Cars as the New Cholesterol of Buenos Aires’ Veins
The following post comes courtesy of Global Site Plans' The Grid. CNU and Global Site Plans recently teamed up to syndicate Grid content, as its contingent of writers presents a view on the opportunities and issues of urbanization all across the world. CNU will carry select posts from the Grid direct on the CNU Salons.
Buenos Aires has a saturated transportation system and, due to this factor, the population’s quality of life is on the decline.
The main cause of this collapsing system is the disproportionate participation of the private car. The total amount of movement in the city via private car reaches almost forty percent of total movement per day. This mode of transportation contrasts directly with the well-known and once very used urban bus, with a differential (preferred) and reduced consumption of road space in relation to the number of people actually transported.
As famous Argentine Architect Luis Grossman put it: “We are now witnessing a monstrous transformation of our city, with its circulatory system in danger, her veins blocked. Cars are the cholesterol of our city, and will end up killing it.”
It should be noted that in a congested city mobility implies high costs for each user and for society in general. Such costs are paid for by all citizens, though some may not even realize it. In the case of the private car, own costs include time lost at increasingly long traffic jams, fuel, tolls and parking.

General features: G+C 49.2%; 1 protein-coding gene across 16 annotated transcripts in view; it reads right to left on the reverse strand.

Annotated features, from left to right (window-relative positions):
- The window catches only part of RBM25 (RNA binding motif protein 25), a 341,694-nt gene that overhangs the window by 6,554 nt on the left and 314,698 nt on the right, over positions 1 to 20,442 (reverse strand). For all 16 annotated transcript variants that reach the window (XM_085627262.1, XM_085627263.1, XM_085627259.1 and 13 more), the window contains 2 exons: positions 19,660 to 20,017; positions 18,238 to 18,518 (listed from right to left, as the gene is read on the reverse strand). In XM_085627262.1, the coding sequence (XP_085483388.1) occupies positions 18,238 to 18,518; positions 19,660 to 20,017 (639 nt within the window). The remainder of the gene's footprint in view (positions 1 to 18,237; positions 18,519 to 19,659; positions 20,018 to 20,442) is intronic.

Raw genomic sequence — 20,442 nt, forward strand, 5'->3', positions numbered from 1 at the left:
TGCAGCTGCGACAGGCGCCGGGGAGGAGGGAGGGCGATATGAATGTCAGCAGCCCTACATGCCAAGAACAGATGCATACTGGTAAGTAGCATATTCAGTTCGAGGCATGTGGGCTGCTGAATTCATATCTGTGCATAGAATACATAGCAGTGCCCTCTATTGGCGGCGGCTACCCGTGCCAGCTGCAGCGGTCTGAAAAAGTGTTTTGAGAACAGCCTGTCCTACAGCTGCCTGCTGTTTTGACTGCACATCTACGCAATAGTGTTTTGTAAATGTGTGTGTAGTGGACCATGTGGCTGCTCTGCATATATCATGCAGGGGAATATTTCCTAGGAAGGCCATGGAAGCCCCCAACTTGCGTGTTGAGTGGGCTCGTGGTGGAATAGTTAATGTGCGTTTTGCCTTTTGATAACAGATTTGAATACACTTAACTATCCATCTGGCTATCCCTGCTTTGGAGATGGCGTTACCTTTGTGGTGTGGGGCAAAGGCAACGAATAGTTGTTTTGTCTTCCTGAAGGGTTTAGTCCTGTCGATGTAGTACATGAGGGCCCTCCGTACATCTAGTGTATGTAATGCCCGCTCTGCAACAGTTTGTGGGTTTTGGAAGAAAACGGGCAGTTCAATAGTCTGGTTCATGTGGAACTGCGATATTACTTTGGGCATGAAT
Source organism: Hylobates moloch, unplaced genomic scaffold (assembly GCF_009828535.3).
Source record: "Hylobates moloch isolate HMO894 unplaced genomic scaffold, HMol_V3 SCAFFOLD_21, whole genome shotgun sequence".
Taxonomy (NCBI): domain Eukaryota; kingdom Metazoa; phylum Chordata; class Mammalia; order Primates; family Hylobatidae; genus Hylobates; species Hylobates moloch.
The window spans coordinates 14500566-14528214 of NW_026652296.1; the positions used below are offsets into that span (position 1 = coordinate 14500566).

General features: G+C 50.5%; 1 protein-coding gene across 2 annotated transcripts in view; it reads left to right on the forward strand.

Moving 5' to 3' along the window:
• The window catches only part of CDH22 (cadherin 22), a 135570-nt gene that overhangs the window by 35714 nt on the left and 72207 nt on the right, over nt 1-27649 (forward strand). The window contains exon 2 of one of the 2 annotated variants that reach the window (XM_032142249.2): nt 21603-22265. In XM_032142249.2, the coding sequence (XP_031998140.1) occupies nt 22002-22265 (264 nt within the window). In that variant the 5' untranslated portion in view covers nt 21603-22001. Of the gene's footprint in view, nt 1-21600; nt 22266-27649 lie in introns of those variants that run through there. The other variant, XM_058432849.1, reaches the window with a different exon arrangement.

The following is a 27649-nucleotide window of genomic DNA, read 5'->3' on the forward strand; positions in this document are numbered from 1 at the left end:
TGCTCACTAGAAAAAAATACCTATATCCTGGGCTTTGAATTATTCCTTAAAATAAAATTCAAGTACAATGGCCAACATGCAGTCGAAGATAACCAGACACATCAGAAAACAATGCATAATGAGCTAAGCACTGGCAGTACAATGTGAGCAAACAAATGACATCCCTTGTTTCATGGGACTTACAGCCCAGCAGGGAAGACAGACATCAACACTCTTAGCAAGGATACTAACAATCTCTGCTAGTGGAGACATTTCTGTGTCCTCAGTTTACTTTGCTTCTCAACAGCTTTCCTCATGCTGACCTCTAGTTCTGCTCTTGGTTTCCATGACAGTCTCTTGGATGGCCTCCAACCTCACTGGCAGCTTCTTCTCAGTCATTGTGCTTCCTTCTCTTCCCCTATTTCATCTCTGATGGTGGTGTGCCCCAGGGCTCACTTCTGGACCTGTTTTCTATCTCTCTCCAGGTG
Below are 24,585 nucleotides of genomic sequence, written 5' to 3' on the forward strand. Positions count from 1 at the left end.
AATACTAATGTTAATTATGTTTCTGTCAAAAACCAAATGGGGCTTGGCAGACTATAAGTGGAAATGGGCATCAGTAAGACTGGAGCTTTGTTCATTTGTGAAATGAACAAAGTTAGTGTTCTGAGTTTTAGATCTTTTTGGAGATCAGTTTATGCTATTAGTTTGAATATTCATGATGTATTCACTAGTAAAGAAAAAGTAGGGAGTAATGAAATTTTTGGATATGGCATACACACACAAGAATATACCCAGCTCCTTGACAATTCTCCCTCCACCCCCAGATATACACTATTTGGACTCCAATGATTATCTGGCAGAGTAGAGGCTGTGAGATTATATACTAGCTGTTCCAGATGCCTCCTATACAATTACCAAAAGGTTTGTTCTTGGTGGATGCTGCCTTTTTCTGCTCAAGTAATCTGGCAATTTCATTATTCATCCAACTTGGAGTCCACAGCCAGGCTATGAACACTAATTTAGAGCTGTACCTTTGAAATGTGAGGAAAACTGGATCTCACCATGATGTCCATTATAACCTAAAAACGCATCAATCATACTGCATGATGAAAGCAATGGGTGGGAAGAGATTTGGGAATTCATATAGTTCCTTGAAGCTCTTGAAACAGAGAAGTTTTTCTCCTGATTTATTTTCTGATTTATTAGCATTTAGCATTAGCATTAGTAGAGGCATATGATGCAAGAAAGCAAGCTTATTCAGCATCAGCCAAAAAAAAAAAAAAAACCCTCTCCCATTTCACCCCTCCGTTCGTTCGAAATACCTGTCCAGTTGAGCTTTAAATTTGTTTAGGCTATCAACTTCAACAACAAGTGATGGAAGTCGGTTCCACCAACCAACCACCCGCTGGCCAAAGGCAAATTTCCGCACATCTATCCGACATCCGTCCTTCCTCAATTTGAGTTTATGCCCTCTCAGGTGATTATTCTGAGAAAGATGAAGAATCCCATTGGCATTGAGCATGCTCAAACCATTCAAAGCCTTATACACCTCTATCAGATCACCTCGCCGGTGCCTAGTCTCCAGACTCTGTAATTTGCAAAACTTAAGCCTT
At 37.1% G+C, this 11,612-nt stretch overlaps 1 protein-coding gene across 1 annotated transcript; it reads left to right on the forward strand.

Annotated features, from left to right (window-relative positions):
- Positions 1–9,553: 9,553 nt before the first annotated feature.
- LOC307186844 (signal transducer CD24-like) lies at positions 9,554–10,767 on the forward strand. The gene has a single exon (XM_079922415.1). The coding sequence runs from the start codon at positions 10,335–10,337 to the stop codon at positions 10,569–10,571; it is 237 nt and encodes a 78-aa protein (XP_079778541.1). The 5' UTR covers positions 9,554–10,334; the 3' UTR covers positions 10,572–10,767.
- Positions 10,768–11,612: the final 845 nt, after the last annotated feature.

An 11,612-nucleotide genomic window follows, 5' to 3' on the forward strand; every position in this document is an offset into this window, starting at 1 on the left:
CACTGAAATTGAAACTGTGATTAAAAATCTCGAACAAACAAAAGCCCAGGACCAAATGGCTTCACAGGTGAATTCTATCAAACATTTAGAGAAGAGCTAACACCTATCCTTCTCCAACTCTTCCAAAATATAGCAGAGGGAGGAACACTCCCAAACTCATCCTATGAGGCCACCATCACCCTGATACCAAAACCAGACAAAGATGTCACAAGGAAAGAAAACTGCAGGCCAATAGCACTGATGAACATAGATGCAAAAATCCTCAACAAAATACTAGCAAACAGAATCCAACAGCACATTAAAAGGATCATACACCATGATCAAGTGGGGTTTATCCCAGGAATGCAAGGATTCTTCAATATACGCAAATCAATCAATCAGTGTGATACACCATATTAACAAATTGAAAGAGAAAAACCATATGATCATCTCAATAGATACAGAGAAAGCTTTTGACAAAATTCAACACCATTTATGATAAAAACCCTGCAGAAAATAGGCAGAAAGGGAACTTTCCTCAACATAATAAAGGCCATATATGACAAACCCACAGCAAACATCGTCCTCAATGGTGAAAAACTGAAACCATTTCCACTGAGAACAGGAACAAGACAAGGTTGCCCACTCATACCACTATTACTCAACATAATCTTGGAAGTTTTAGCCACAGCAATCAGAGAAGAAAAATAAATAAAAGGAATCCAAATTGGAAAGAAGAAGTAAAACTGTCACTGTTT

Within social costs, add on time lost in congestion, air pollution and noise, the increased likelihood of accidents and their impact on productivity and the economy, health, quality of life and environment.
Costs, in the end, to be paid by society as a whole.
1. Implement a Park & Ride system, which involves parking lots at major entrances to the city, connected with public transit systems.
2. Create exclusive lanes for public transit, reversible lanes and flow direction changes for proven high-traffic areas.
3. Create a bus rapid transit system, with special stops and pre-paid tickets.
4. Encourage non-motorized transit options, such as pedestrian and bicycle options, which are also environmentally sustainable.
5. Restrictions on parking in the central areas of the city, so as to prioritize public transportation over other modes of travel.
6. Apply differential costs of tolls on urban highways, for days, hours, type of vehicle and occupancy.
7. Implement a “smart” traffic control, allowing for quick detection of congestion and traffic flow.
8. Encourage road safety education in schools and community awareness to discourage traffic accidents.
9. Promote the maintenance and continuous improvement of road networks, which include signaling and proper delineation of roads.
10. Improve transshipment centers to enhance intermodality.
If we want to see these ideas turn into reality, it is necessary to promote cooperation within the various levels of government. National, provincial and local governments must all cooperate, and it must also be assumed that the lack of a regional transportation plan is the main obstacle to overcome in order to achieve a solution to this problem.
Are there ways to save your city’s ‘circulatory’ system? Do you think we only need the space to start discussing them?
To read the original post, written by Luis Lozano-Paredes, visit Global Site Plans.
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